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Spine J. 2003 Nov-Dec;3(6):451-9.

Comparison of allograft to autograft in multilevel anterior cervical discectomy and fusion with rigid plate fixation.

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Department of Orthopedic Surgery, Rush Medical College, Rush-Presbyterian-St. Luke's Medical Center, Chicago, IL 60612, USA.



A relatively high pseudarthrosis rate is associated with multilevel anterior cervical discectomy and fusion (ACDF). Anterior plate fixation increases fusion rate in multilevel ACDF. A debate still exists between the effectiveness of allograft versus autograft in plated multilevel ACDF.


To determine the efficacy of allograft versus autograft in fusion rate and clinical outcome in patients undergoing two- and three-level ACDFs with rigid anterior plate fixation.


A retrospective radiographic and clinical review to assess fusion, risk factors and clinical outcome of 80 consecutive patients who underwent ACDF with rigid anterior plate fixation involving two and three levels with either allograft or autograft.


There were 45 patients (56%) who had autogenous iliac crest tricortical grafts and 35 patients (44%) who received tricortical allograft with an average age of 49 years who were treated by multilevel ACDF with rigid anterior plate fixation at a single institution. Thirty-three Peak polyaxial (Depuy-Acromed, Rayham, MA), 26 Orion (Sofamor-Danek, Memphis, TN), 16 Atlantis (Sofamor-Danek, Memphis, TN) and 5 Synthes (Paoli, PA) anterior cervical plating systems were used. All patients underwent ACDF (61 two-level, 19 three-level) by a Smith Robinson technique. All patients had burring of the end plates, 2-mm distraction of the motion segment and graft countersunk 2 mm from the anterior vertebral border. Anterior cervical plate with unicortical screw purchase was used in all cases. Segmental screw fixation was performed in 46 patients. Soft collars were worn postoperatively for 3 to 4 weeks.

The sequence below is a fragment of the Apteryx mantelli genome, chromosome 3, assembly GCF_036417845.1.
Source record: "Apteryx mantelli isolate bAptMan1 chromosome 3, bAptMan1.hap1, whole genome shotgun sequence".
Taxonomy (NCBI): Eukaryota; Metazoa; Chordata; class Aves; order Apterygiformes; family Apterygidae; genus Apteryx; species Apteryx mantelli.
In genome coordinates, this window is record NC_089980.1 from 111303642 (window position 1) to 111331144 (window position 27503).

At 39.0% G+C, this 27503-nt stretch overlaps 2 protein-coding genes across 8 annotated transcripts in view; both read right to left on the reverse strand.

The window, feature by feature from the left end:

Follow-up lateral neutral, flexion and extension radiographs were used to assess fusion. The radiographs were reviewed by an independent blinded observer in assessing fusion grades between autograft versus allograft. Clinical outcomes were rated excellent, good, fair and poor based on Odom's criteria.


Fusion rate and postoperative clinical outcome were assessed in 80 patients who underwent two- or three-level ACDF with rigid anterior plate fixation. Additional risk factors were also analyzed.


Radiographic fusion was assessed in all patients (mean, 16 months). Seventy-eight patients (97.5%) achieved solid arthrodesis. Pseudarthrosis occurred in two patients who had allograft for two-level and three-level fusions. Nonsegmental screws were used in the two-level nonunion case. Postoperative dysphagia developed in one two-level nonunion patient, and revision surgery was performed in the other nonunion three-level patient. Twenty-three patients were smokers, and 26 patients had work-related injuries. Clinical outcome (mean, 20 months) was excellent in 23, good in 48 and fair in 9 patients. No statistical significance was noted between demographics, history of tobacco use, graft-type, end plate preparation technique, intermediate segmental screws, plate-type, clinical outcome of fused and nonfused patients and presence of work-related injuries (p>.05).


A high fusion rate of 97.5% was obtained for multilevel ACDF with rigid plating with either autograft or allograft. In this study, nonunion occurred in patients with allograft but this difference was not statistically significant. Fusion was obtained in 97.8% of patients with segmental screw fixation and 97.1% with nonsegmental screw fixation. Nonsegmental screw fixation may contribute to less than adequate stability and contribute to a higher rate of nonunion, but such effects could not be discerned from this study. Excellent and good clinical outcome was noted in 88.8% of the patients. Proper patient selection and meticulous operative technique is essential to obtain high fusion rates and optimal clinical outcome, which is more important than graft type.

[Indexed for MEDLINE]

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